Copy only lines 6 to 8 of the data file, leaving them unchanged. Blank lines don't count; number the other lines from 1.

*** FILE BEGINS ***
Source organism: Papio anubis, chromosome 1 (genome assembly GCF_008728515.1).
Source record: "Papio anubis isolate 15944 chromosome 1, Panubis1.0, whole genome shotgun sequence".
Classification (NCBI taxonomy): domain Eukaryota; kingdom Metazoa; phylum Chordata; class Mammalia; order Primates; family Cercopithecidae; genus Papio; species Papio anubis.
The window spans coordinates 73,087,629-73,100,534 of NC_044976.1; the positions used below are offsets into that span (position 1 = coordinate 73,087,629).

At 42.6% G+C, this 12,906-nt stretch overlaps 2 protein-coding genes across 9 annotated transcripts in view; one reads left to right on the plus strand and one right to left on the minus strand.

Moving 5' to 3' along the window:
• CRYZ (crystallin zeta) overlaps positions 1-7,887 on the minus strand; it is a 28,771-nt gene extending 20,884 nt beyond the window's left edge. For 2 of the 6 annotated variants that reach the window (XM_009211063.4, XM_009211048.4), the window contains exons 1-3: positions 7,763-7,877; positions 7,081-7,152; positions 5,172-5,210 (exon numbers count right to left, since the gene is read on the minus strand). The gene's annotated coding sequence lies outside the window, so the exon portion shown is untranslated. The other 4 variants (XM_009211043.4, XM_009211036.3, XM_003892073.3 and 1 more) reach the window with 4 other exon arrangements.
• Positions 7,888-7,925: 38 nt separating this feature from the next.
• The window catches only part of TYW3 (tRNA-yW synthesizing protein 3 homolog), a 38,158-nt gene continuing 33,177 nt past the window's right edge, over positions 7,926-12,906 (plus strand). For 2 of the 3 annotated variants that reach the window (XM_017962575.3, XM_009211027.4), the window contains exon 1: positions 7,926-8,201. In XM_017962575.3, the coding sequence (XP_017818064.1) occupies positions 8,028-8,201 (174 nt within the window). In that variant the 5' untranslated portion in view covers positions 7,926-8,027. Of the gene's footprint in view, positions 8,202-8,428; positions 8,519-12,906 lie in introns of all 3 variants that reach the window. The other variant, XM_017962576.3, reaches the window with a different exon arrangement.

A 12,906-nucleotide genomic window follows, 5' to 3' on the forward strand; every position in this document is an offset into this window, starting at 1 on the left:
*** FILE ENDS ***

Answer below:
Moving 5' to 3' along the window:
• CRYZ (crystallin zeta) overlaps positions 1-7,887 on the minus strand; it is a 28,771-nt gene extending 20,884 nt beyond the window's left edge. For 2 of the 6 annotated variants that reach the window (XM_009211063.4, XM_009211048.4), the window contains exons 1-3: positions 7,763-7,877; positions 7,081-7,152; positions 5,172-5,210 (exon numbers count right to left, since the gene is read on the minus strand). The gene's annotated coding sequence lies outside the window, so the exon portion shown is untranslated. The other 4 variants (XM_009211043.4, XM_009211036.3, XM_003892073.3 and 1 more) reach the window with 4 other exon arrangements.
• Positions 7,888-7,925: 38 nt separating this feature from the next.